Jane Eyre, By Charlotte Bronte Essay

1340 words - 5 pages

Jane Eyre by Charlotte Bronte not only traces Jane's development as an independent individual, but it can also be read as a description of her personal journey in finding a family through the five settings in the novel. From beginning to end Jane engages with an array of nurturing, maternal women whom model a family for her, but also encounters those who torment her and bring her great suffering. In reading this novel, we’re not only able to trace Jane’s development as an individual, but can also see the book as her journey in search for family, for a sense of belonging, and for a home.
The story begins with introducing the unloved, ten-year old orphan named Jane Eyre, who lives in a mansion entitled Gateshead, with her aunt, Mrs. Reed, and several cousins. Her parents had passed away long before this time, leaving the Reed’s to be her only family to abide with. Mrs. Reed was cruel and resented Jane because she claimed her late husband, whom Jane dearly missed, had always loved Jane more than his own children. Jane’s three young cousins living at Gateshead were spoiled and obnoxious figures that had just as much antipathy as Mrs. Reed did towards her. She feared her cousin John especially, for he was quite verbally and physically abusive towards Jane’s frail character. This image of family Jane received from the Reed family at Gateshead was not a positive one in any sense. Although she does not receive any parental love from Mrs. Reed, Jane finds one maternal figure at Gateshead, named Bessie Lee. Bessie was the only figure in Jane’s childhood who regularly treated her kindly. When Jane experience traumatic and violating times at Gateshead, such as the incident in the red-room, Bessie was the one who calmed Jane. She also taught Jane to find comfort in stories and songs when things got tough. Even with the nurture she’d received from Bessie, Jane is too scarred from the Reed family to receive the true love and affection that she desires. Jane will continue to carry this anticipation for a real family throughout her travels beyond Gateshead, carrying her emotional baggage from her experiences at Gateshead along with.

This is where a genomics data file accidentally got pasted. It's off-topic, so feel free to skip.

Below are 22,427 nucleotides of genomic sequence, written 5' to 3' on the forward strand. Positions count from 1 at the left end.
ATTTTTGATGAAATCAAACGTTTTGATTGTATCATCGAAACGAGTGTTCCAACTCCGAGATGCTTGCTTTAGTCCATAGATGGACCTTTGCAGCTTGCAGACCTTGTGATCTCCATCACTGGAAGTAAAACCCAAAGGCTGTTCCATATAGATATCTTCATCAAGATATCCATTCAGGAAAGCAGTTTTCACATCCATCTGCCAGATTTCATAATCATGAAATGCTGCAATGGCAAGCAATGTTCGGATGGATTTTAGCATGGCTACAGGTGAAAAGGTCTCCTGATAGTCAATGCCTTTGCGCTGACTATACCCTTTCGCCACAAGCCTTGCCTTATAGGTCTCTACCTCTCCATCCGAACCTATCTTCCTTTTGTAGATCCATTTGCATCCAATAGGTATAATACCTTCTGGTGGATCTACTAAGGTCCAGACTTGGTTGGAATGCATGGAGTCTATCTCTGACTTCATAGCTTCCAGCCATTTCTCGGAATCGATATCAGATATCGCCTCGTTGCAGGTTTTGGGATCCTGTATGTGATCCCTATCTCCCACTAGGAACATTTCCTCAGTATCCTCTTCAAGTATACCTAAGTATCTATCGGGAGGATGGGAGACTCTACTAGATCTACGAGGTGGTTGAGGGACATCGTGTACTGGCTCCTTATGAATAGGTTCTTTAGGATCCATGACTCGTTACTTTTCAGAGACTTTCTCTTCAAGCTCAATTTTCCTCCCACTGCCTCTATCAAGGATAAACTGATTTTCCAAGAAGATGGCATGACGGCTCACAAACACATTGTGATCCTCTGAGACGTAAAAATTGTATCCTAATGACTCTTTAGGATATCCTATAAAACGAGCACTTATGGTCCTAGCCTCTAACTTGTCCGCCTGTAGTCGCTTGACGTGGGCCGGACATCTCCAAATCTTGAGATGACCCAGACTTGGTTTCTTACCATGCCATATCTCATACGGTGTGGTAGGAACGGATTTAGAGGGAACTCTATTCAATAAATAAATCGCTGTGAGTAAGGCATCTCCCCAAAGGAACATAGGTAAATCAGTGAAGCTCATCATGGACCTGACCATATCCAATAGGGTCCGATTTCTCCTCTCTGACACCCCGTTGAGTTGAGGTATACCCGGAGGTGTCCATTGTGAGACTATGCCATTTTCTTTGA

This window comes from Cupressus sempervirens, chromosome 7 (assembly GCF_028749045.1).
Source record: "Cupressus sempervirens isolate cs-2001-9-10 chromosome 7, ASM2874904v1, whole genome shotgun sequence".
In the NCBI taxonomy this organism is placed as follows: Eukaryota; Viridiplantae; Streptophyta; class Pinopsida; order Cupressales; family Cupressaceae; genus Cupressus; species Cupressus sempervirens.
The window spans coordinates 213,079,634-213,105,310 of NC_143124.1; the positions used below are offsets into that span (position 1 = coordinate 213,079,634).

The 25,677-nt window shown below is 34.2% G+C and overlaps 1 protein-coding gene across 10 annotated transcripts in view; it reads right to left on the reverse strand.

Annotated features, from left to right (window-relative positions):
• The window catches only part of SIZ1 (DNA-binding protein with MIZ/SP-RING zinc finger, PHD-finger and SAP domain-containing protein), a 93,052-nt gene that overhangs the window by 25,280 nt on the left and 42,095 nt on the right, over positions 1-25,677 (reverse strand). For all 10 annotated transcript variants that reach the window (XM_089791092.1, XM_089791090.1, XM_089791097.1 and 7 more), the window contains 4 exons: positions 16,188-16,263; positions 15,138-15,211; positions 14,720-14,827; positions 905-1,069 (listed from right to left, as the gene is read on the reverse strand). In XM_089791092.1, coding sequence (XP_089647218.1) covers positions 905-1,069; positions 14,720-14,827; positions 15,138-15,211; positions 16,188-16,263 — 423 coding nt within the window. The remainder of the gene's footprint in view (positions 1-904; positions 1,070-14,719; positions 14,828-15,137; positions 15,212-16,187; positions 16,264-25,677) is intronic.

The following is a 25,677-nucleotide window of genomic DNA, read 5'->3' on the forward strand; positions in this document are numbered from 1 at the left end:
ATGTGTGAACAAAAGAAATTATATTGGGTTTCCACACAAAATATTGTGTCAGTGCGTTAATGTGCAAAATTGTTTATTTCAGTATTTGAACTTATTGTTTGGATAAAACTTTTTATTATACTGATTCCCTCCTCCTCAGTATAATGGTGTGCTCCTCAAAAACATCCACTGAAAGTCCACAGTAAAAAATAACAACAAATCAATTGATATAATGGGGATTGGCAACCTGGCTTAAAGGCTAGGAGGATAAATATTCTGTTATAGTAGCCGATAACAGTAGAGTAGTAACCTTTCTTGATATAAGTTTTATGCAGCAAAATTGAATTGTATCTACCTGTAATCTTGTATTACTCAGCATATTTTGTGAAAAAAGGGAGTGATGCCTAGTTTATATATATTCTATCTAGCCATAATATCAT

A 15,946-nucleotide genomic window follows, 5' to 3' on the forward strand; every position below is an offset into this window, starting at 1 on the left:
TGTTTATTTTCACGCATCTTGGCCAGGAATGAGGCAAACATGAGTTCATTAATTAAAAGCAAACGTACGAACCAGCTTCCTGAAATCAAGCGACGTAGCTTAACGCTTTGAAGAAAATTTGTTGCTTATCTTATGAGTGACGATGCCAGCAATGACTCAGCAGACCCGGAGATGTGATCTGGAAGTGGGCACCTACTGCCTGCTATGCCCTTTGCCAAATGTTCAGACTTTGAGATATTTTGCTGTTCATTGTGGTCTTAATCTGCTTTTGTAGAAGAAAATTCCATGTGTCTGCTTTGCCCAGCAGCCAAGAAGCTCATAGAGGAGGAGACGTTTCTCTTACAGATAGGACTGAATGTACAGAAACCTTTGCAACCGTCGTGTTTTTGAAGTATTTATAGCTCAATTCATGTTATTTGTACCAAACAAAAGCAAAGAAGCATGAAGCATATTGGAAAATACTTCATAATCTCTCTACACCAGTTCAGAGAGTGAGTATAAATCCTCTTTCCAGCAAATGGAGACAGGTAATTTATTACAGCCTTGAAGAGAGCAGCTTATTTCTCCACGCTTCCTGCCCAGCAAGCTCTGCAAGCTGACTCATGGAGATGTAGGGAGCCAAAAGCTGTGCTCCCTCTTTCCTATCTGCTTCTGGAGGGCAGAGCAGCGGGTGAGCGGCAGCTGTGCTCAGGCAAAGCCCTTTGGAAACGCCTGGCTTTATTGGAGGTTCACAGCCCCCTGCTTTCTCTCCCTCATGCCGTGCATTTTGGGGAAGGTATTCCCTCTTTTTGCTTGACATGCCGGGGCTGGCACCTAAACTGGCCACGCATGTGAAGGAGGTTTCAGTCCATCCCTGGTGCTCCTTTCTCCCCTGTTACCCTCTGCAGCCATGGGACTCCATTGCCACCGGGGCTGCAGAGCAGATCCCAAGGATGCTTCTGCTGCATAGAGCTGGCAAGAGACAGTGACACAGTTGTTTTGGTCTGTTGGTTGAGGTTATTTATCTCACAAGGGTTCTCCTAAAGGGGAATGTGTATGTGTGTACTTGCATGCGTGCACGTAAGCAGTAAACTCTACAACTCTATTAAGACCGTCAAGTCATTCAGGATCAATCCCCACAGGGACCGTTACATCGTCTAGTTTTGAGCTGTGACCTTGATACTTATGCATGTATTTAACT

Jane is next sent by Mrs. Reed to a boarding school for girls called Lowood. Excited at first, Jane soon comes to realize the wretched school for what it really was. The girls living at Lowood were orphans and destitute children that were treated very poorly. Jane speaks on page 44 about the living conditions at Lowood. The students were fed very little, practically starved, spent from sun up to sun down on school work and were not given any amount of necessary hygienic supplies. While at the school, Jane finds another maternal figure in the form of Miss Temple, who doesn’t necessarily have much power in the world at large, but possesses great charm and spiritual strength. Not only does she shelter Jane from pain, she also encourages her intellectual and spiritual development. Of Miss Temple, Jane writes “she had stood by me in...

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